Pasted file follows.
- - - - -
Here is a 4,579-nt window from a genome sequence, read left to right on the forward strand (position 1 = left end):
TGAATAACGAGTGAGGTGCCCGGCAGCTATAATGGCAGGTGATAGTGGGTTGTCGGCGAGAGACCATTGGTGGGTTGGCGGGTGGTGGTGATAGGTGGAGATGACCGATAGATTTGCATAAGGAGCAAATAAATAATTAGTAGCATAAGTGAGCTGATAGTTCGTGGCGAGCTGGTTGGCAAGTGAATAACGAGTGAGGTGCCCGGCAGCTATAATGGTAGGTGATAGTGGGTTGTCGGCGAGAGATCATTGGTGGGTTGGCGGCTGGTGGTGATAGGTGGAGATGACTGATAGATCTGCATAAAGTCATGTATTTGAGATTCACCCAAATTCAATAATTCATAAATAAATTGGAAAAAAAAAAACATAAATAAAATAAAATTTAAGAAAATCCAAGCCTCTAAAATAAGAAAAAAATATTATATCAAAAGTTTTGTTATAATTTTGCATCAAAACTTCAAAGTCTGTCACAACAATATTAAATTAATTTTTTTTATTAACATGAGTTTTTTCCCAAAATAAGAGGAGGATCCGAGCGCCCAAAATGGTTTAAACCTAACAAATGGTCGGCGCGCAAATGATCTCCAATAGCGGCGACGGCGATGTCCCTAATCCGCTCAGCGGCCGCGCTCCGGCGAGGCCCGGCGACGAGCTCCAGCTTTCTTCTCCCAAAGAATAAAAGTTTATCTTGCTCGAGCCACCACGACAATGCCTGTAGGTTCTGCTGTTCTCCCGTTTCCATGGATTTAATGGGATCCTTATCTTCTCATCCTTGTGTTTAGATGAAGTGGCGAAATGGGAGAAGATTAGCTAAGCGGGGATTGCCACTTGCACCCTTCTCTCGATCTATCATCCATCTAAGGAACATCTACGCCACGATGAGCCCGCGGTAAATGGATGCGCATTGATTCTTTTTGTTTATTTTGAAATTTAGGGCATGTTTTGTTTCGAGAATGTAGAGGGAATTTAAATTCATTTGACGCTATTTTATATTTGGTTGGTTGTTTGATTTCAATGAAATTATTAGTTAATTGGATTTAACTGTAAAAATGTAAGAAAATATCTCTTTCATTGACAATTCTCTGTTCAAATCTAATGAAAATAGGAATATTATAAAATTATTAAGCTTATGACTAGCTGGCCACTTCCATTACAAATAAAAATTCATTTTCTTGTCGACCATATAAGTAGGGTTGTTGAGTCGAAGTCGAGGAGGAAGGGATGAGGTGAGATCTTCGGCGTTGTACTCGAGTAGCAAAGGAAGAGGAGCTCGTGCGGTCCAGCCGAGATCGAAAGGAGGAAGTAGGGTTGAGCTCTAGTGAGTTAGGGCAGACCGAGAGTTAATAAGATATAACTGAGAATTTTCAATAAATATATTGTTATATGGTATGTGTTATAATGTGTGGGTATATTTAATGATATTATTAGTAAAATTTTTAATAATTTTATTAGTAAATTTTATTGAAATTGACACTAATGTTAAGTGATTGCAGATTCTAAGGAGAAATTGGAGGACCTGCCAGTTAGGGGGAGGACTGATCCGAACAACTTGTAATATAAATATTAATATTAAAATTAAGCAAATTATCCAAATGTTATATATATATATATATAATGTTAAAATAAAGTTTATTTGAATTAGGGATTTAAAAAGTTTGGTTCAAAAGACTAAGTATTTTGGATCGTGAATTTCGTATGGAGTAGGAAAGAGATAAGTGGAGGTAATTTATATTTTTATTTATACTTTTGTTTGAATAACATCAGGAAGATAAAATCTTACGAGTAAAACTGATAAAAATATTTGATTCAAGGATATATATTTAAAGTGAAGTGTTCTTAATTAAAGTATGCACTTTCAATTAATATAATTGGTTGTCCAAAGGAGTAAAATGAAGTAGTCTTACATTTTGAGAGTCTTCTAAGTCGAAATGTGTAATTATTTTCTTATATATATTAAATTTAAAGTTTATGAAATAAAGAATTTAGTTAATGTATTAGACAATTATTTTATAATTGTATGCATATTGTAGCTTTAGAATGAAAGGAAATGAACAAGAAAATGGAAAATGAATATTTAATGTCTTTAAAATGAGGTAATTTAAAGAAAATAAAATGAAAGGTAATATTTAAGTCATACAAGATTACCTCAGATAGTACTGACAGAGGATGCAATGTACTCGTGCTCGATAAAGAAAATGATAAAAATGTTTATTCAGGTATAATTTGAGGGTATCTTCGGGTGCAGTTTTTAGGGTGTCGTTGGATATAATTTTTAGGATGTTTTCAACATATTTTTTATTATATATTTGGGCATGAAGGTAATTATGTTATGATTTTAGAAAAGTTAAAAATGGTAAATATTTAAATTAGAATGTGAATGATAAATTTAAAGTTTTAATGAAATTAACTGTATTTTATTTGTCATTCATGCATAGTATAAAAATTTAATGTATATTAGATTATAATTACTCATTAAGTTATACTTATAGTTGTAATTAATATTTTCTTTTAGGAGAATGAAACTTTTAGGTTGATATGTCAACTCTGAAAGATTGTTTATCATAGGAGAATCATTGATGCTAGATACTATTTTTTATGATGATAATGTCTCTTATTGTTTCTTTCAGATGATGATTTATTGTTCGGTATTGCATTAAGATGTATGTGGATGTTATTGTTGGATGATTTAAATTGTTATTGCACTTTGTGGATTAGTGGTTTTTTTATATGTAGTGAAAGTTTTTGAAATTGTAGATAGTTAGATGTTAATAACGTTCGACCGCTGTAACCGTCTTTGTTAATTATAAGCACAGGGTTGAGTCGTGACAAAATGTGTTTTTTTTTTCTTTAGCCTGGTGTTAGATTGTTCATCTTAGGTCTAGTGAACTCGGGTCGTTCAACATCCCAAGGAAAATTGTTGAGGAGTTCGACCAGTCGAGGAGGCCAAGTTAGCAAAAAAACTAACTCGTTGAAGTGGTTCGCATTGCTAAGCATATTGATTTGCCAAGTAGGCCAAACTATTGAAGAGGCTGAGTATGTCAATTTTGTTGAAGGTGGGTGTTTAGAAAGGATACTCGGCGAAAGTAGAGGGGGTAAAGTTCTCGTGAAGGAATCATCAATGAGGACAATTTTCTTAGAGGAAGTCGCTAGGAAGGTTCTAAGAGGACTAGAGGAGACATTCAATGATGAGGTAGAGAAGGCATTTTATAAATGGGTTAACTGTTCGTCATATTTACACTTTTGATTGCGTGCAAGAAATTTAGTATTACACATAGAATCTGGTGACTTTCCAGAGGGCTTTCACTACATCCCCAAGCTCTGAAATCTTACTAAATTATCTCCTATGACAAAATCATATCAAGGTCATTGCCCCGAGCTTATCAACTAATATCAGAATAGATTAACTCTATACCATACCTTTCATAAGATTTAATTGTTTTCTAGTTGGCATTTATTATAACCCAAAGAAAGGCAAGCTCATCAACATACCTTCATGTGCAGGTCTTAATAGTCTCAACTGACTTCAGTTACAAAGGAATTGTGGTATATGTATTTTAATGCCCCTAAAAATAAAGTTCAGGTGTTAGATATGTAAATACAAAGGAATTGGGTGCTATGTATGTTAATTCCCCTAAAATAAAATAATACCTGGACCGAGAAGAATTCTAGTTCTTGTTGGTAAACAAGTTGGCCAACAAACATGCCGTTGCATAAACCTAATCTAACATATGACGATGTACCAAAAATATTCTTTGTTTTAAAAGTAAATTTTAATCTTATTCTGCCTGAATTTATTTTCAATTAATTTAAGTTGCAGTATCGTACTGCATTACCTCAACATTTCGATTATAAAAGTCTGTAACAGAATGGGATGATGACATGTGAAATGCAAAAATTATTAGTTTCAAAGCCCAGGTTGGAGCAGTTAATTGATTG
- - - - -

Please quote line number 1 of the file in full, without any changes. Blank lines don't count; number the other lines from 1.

Here is a 4,579-nt window from a genome sequence, read left to right on the forward strand (position 1 = left end):